JOURNAL ARTICLE

Pattern of acute poisonings in childhood in Ankara: what has changed in twenty years?

Nesibe Andiran, Fikriye Sarikayalar
Turkish Journal of Pediatrics 2004, 46 (2): 147-52
15214744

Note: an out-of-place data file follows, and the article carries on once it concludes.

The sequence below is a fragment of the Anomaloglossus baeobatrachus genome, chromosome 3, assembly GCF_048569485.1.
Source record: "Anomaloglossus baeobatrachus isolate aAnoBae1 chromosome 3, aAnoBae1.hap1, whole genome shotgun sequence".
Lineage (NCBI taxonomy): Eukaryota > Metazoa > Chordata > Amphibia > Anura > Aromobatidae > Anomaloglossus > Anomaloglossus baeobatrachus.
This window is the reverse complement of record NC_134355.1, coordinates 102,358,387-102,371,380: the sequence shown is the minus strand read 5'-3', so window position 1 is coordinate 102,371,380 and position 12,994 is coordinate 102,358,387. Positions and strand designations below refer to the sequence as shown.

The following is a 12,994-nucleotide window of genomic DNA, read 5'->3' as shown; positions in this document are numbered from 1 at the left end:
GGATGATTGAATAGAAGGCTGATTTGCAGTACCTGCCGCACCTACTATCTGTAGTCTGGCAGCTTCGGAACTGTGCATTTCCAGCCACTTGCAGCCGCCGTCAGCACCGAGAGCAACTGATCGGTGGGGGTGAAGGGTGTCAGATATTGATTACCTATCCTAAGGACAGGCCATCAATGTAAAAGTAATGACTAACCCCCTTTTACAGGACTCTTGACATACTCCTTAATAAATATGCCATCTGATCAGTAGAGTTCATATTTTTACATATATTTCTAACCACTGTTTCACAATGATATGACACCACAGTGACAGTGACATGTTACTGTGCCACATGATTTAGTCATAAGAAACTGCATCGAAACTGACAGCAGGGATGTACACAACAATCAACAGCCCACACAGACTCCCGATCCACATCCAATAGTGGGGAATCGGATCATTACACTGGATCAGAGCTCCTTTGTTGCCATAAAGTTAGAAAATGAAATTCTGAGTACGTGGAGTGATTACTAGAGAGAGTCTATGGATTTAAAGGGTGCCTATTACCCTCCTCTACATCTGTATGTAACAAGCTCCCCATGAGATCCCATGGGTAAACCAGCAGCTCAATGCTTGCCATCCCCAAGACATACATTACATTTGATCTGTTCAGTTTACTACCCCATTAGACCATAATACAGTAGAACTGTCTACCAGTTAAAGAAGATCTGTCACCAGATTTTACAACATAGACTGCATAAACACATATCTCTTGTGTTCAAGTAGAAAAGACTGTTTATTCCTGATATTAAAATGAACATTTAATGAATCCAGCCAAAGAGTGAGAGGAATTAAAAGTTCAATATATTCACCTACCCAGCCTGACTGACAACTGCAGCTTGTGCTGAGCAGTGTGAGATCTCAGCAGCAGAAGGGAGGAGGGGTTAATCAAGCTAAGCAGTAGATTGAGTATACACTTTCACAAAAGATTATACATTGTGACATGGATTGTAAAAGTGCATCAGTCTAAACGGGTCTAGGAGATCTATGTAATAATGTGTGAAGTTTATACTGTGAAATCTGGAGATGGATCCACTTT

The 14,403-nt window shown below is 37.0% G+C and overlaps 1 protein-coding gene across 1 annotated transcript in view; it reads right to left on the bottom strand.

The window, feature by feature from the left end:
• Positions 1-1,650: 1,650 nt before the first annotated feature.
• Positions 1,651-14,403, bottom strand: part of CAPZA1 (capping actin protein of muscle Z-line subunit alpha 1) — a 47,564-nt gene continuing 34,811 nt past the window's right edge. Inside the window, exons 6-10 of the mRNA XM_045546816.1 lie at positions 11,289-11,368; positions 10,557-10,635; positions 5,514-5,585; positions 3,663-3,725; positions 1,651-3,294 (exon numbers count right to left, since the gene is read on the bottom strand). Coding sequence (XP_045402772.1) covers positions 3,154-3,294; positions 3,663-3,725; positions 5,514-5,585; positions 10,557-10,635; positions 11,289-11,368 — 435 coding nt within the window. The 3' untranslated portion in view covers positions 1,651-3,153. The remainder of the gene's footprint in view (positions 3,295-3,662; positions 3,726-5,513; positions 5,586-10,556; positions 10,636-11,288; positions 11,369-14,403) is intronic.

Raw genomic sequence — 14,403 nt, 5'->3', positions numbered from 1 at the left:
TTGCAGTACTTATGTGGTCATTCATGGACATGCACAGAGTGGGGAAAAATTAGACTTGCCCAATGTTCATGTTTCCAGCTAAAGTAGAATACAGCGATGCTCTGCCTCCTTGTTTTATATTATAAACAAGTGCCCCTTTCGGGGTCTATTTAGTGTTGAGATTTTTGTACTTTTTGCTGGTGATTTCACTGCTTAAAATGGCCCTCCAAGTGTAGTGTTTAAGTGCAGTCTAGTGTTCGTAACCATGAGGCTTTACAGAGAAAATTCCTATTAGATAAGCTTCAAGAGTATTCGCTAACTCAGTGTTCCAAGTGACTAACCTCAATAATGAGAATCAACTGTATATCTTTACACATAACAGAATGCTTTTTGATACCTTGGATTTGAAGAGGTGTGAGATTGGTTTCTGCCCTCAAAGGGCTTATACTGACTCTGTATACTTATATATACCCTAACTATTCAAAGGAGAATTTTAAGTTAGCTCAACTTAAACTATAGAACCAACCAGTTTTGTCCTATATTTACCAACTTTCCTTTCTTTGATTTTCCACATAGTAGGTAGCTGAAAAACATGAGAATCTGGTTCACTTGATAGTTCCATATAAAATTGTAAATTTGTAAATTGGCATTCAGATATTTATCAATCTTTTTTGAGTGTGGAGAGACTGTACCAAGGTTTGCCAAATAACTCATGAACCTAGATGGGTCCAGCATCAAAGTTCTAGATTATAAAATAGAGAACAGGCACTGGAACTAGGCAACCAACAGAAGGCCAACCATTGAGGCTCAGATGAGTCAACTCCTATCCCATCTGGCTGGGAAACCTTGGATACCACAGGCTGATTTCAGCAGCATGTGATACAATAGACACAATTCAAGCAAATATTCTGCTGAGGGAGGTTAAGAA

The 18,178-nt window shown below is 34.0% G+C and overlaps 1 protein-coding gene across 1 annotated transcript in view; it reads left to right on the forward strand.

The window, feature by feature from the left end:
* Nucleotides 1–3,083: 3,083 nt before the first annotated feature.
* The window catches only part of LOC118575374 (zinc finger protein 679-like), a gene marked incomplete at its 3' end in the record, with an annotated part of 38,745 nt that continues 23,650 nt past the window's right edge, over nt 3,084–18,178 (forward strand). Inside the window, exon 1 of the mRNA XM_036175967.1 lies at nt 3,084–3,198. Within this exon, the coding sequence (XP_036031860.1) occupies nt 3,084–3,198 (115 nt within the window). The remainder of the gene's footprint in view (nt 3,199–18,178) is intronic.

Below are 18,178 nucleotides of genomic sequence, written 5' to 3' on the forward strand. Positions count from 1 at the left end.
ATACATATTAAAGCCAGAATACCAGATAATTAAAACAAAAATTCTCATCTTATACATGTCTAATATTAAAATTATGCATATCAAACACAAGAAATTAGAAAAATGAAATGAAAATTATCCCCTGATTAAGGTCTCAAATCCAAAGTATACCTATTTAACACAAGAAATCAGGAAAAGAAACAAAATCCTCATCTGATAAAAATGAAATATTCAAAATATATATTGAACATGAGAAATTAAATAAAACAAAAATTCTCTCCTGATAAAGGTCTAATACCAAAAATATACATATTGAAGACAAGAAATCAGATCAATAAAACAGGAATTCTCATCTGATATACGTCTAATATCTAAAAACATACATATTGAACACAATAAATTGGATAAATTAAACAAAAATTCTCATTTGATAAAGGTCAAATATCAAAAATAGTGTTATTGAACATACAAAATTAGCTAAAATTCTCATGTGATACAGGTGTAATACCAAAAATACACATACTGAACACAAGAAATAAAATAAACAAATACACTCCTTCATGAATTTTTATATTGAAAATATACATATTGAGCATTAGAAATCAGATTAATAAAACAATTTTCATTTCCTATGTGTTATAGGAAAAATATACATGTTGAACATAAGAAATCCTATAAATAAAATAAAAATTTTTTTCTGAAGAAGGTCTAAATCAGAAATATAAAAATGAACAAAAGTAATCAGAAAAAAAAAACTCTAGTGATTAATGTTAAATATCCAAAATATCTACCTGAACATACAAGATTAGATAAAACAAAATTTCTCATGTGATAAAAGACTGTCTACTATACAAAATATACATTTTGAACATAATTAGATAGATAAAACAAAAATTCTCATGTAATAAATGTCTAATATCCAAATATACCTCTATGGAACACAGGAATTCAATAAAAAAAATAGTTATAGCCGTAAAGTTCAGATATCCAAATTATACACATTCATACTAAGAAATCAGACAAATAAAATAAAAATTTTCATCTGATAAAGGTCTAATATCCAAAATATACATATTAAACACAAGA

Poisoning represents one of the most common medical emergencies in childhood, and epidemiological properties differ from country to country. Thus, special epidemiological surveillance for each country is necessary to determine the problem according to which preventive measures can be taken. The purpose of this study was to clarify the characteristics of acute poisoning cases admitted to a pediatric referral hospital. All poisoned patients under 17 years of age, except for cases food poisoning, presenting to the Emergency Department (ED) from January 1995 to December 2000 were determined. The information about each case was recorded on standardized forms and a retrospective chart review survey was done. Complete epidemiological and clinical data were obtained for 489 patients. The mean age of all poisoned patients (mean +/- standard deviation) was 5.96 +/- 4.87 years, and the age range was 0.01 to 17 years. Three hundred and thirty-one children, forming 63.6% of all patients, were under five years of age. Slightly more boys (52.3%) than girls were intoxicated at ages less than 10 years, after which more girls (79%) than boys were involved. The majority of all cases were due to accidental poisoning (78.1% of all poisonings) which occurred mostly in children under five years of age (73.3%). While accidental poisonings (97.1%) were the most common mode of poisoning between 1-5 years, self-poisonings (67.3%) had the highest ratio in cases over 10 years of age. In patients younger than one year of age, 74.2% of all poisonings were due to therapeutical error. Drugs were the most frequent offending agent (57.7%), followed by ingestion of a caustic/corrosive substance (16.8%) and carbon monoxide (CO) intoxication (9.4%). Analgesics were the most common agents, forming 23.7% of all poisonings due to drugs, followed by ingestion of multiple drugs and tricyclic antidepressants at ratios of 21.6% and 9.6%, respectively. The most common route of poisoning was ingestion of the poison (437/489 patients, 89.4%) and most were ingested inside the house (93.3%). About half of all poisoned patients (50.9%) were admitted to the ED within the first two hours of ingestion, and gastric lavage was performed on about half of the poisoned children (48.7%). In most of the cases, hospital treatment was non-specific, including general measures of decontamination and supportive-symptomatic therapy. During the six-year study period, two patients were lost due to acute poisoning, yielding an overall mortality rate of 0.4%. While most of the poisonings were due to accidental ingestions in infancy and primary school ages without sex predilection, the incidence of self-poisonings, especially in girls, was found to be increased. Analgesics, tricyclic antidepressant drugs (which seemed to form a new and dangerous group) and caustic/corrosive substances were the most commonly ingested agents. The early awareness of poisoning and appropriate therapeutic measures taken seemed to be efficacious with a very low mortality rate. The epidemiological and preventive properties of childhood poisonings should be further searched by prospectively designed multicentered studies throughout our country.

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